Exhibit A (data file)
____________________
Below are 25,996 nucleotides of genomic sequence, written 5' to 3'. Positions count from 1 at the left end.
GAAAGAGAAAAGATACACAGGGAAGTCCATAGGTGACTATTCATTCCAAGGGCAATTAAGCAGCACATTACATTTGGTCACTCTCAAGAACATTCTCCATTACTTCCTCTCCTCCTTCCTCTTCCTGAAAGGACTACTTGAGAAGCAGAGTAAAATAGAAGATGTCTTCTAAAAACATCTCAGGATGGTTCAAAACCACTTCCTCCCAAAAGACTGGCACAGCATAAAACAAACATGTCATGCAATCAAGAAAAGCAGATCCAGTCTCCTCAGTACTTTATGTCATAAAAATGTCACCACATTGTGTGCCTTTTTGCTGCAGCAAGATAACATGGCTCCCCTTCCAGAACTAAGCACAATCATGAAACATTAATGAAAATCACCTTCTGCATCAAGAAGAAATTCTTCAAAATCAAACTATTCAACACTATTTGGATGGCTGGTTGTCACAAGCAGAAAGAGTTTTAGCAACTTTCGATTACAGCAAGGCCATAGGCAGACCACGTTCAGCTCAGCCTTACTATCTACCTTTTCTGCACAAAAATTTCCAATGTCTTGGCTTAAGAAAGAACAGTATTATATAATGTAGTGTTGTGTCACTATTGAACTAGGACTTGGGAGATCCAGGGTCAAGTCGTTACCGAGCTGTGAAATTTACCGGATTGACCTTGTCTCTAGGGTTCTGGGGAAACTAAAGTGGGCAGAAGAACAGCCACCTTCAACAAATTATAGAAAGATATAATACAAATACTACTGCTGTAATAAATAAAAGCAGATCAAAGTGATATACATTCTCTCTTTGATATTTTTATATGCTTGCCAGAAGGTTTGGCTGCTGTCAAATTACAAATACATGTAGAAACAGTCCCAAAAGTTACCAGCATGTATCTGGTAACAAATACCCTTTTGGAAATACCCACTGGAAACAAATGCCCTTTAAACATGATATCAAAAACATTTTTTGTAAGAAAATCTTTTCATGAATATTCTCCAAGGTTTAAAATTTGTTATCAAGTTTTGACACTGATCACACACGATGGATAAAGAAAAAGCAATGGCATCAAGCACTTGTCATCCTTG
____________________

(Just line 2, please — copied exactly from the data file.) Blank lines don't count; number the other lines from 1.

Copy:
GAAAGAGAAAAGATACACAGGGAAGTCCATAGGTGACTATTCATTCCAAGGGCAATTAAGCAGCACATTACATTTGGTCACTCTCAAGAACATTCTCCATTACTTCCTCTCCTCCTTCCTCTTCCTGAAAGGACTACTTGAGAAGCAGAGTAAAATAGAAGATGTCTTCTAAAAACATCTCAGGATGGTTCAAAACCACTTCCTCCCAAAAGACTGGCACAGCATAAAACAAACATGTCATGCAATCAAGAAAAGCAGATCCAGTCTCCTCAGTACTTTATGTCATAAAAATGTCACCACATTGTGTGCCTTTTTGCTGCAGCAAGATAACATGGCTCCCCTTCCAGAACTAAGCACAATCATGAAACATTAATGAAAATCACCTTCTGCATCAAGAAGAAATTCTTCAAAATCAAACTATTCAACACTATTTGGATGGCTGGTTGTCACAAGCAGAAAGAGTTTTAGCAACTTTCGATTACAGCAAGGCCATAGGCAGACCACGTTCAGCTCAGCCTTACTATCTACCTTTTCTGCACAAAAATTTCCAATGTCTTGGCTTAAGAAAGAACAGTATTATATAATGTAGTGTTGTGTCACTATTGAACTAGGACTTGGGAGATCCAGGGTCAAGTCGTTACCGAGCTGTGAAATTTACCGGATTGACCTTGTCTCTAGGGTTCTGGGGAAACTAAAGTGGGCAGAAGAACAGCCACCTTCAACAAATTATAGAAAGATATAATACAAATACTACTGCTGTAATAAATAAAAGCAGATCAAAGTGATATACATTCTCTCTTTGATATTTTTATATGCTTGCCAGAAGGTTTGGCTGCTGTCAAATTACAAATACATGTAGAAACAGTCCCAAAAGTTACCAGCATGTATCTGGTAACAAATACCCTTTTGGAAATACCCACTGGAAACAAATGCCCTTTAAACATGATATCAAAAACATTTTTTGTAAGAAAATCTTTTCATGAATATTCTCCAAGGTTTAAAATTTGTTATCAAGTTTTGACACTGATCACACACGATGGATAAAGAAAAAGCAATGGCATCAAGCACTTGTCATCCTTG